Reichstag Votes War Credit
Of Fifteen Billion Marks
London, Feb. 23. Renter's Amster
dam correspondent, quoting a Berlin
dispatch, says the German Reichstag
has voted in all its stages a war credit
of 15,000.000,000 marks.
Watch Sunday's Bee
for the ten best answers
Exclusive in The Bee
STREET AFTER FLAMES' FURY SPENT.
TROOP SHIP LOST;
French Steamer Athos, Carry
ing Soldiers and Laborers,
Sunk in Mediterranean,
CONVOYS DO NOT SAVE IT
Paris. Feb, 13. The French st
cr Athos. carrying Sengalese tr
and colonial laborers, has been torpe
doed in the Mediterranean sea.
The torpedoing occurred, notwith
standing the fact that the Athos was
escorted by the French torpedo boat !
destroyers kameluk and Enseigne
Heur,v. which aided" by a gunMiat,
saved 1,450 persons from the steamer.
The French steamer Athos of 12,000
tons gross, according to the New
York maritime register, was last re
ported as arriving at Kobe, Japan.
January 17, from Marseilles. France.
.The Athos was a steel twin screw
steamer and was built in 1MI4 at Dun
kirk, France. It was 508 feet long. 017
feet breadth and 45.1 feet in depth
and owned by the Messageries Mari
times of Marseilles.
ws itfiiyuig iroups hiiu may nave
been a transport. No steps can be
taken until this fact is definitely de
termined. This government probably
will have no cause for action if such
is the case
The dispatch added that Haden was
drowned while going back to the ship
to assist some others and that the
.submarine showed neither flag nor
number by which it might have been
identified. The later dispatch, how
ever, established that the Athos was
torpedoed without warning.
A summary of the consul's dis
patch given out by the department
"Robert Allen Haden, Presbyterian
missionary, stationed at Foo Chow,
China, was drowned when the French
liner Athos was torpedoed without
warning 210 miles east of Malta on
hoard. Otherwise would probably
have been saved. Reported large
number ot troops on board. ot
,if.fi1.ilrlv :,r,;,i,.ri if .hi aa
More Vessels Destroyed.
Lontlon, Feb. 23. The sinking of
two fishing smacks was announced
by Lloyds' shipping agency lodav
The sinking of the British steamer
John Miles of 087 tons, reported in a
news agency announcement last
night, was confirmed.
The British steamer Wathtield of
3,012 tons gross has been sunk, says
another Lloyds announcement. I he
crew . was landed.
Belgier is Sunk.
Lloyds announced tonight that the
British steamer Belgier of 4,588 tons
had been sunk.
The British bark Invcrcauld, the
Central News says, has been tor
pedoed. The crew landed.
The Invercauld of 1,416 tons, sailed
from Gulfport, Miss., December 31,
for Fleetwood, England. It was built
in 1890 and owned in Aberdeen.
The Belgier left New York, Feb
ruary I, for Norfolk whence it sailed
February 5 for La Pullice, France. It
wa,s 385 feet long.
List of Vessels Sunk.
Paris, Feb. 23. An unofficial list of
vessels sunk between February 20 and
February 22 issued today contains the
Doravorc (Norwegian steamer 2.
Ape (British steamer 464 tons).
San Michele (Italian three-masted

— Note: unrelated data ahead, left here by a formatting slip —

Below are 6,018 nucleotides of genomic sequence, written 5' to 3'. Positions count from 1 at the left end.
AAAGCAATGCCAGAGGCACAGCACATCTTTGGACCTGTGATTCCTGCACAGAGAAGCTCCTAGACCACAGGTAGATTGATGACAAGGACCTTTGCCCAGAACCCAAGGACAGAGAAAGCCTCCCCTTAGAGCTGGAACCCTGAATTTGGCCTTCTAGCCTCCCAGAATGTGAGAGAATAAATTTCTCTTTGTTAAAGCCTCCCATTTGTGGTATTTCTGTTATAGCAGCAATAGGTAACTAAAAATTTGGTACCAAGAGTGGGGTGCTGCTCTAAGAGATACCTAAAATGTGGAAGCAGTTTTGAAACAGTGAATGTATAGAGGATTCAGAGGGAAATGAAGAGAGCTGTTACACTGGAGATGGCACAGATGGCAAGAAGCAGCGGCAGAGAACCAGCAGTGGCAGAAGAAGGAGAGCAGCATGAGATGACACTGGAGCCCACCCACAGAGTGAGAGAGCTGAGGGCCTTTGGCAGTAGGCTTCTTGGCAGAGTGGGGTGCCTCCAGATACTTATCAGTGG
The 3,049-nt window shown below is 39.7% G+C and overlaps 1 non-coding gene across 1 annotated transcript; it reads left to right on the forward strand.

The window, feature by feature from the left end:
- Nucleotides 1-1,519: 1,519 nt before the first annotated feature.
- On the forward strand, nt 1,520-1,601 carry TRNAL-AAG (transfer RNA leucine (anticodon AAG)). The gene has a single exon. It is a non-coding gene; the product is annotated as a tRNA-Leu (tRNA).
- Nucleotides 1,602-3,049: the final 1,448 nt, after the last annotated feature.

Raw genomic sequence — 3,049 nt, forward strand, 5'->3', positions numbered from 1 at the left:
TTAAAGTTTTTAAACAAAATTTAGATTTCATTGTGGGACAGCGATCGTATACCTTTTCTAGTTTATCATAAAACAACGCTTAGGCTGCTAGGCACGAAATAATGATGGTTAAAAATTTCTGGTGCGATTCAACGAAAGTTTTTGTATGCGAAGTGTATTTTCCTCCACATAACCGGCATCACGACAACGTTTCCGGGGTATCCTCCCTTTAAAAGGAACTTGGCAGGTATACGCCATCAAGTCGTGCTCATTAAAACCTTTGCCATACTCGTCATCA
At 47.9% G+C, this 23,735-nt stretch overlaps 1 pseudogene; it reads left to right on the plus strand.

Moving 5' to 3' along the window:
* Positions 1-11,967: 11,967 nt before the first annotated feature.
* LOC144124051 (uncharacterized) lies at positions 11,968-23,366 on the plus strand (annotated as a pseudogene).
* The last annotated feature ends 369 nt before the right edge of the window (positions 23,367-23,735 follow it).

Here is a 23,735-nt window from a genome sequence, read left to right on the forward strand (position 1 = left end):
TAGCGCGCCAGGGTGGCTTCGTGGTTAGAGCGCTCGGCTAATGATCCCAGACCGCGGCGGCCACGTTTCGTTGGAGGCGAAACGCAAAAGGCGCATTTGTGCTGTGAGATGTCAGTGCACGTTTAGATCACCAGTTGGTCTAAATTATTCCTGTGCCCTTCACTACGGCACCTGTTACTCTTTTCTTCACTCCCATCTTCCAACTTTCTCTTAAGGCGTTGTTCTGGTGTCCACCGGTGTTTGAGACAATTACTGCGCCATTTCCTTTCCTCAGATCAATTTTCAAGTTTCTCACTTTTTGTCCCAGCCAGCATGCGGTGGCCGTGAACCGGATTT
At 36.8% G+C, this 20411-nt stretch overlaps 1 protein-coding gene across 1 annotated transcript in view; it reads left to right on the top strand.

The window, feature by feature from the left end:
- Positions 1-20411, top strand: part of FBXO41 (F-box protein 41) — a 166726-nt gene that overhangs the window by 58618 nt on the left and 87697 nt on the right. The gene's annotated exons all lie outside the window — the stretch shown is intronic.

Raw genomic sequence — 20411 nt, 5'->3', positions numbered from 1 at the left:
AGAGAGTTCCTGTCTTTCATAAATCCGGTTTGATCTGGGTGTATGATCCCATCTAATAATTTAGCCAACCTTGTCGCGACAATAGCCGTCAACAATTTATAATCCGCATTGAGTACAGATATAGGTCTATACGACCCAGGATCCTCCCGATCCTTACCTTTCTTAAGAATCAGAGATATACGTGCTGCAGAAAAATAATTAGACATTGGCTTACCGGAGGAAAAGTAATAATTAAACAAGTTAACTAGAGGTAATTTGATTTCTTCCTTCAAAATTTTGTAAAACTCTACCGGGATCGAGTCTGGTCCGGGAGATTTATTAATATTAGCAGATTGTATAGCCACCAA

bark 583 tons).
Giovanni P. (Italian Brigantine 103
Aelina ( probably the Italian sail
ing vessel Adclina of 528 tons).
(Largely covered by insurance.)
Continental building, including
Foley and Ahko building 20,000
Beard building ... 15,000
Parlpr theater building 17,000
Cafeteria and Tobacco com
pany building 5,000
F. J. Kennard building (Cross
saloon) very silght
H. M. Johannssen building. very slight
Karbach building (to glass
and interior by heat and
Minor damage to other build
ings by smoke, water and
Total on buildings $239,000
Hartman Furnjture end Car
pet company ..1200,000
Berg Clothing company 250,000
T.J. Foley Saloon ........... 36,000
Louis Ahko restaurant 17,000
T.J. Beard & Bros 40,000
Parlor theater 5,000
Welch Cafeteria 2,000
Omaha Tobacco company... '3,000
Jabez Cross saloon very aright
H. M. Johannszen Class and ,
Paint company (by water in
Continental block tenants on third
and fourth floors:
M. W. A. offices 1,000
M. W. A. halls . . 5,000
W. O. W. Athletic club . 10,000
Omaha Chess and Checker
U. S. Navy recruiting branch
station w 400
Dr. L. N. Carpenter 3,000
Demosthenes club, Greek 100
Mrs. Emma Steele, manicurist, 1,000
Other damages to contents
of .buildings .in .neighbor
hood (slight) ... ,. 2,000
Total on contents, fix
tures, etc $577,000
. Grand total (estimated) . .$816,000
Man Who Killed"
Wife and Children
Probably Will Live
Lincoln, Neb., Feb. 23 "f have
not made a success out of life." That
is all that Rudolph Krause, the far
mer living near Tobias, Neb., who, it
is alleged, killed his wife and two
children Thursday morning while
they slept, will say in regard to the
motive for his alleged crime.
He was brought to a Lincoln hos
pital today ai T local physicians de
clare that he has a good chance for
recovery, despite the three self-in-
nictcd bullet wounds in his body.
Krause described the killing, say
ing that he shot his wife and 2-year-old
son while they ilept. He says
that he seit one bullet into the body
of his little 4-year-old 'son and that
the boy awoke and attempted to
arise. He then fired the fatal shot.
After all this, he calnil sat down,
wrote a letter, and then sent three
bullets into his own body. He then
went to bed and it was there that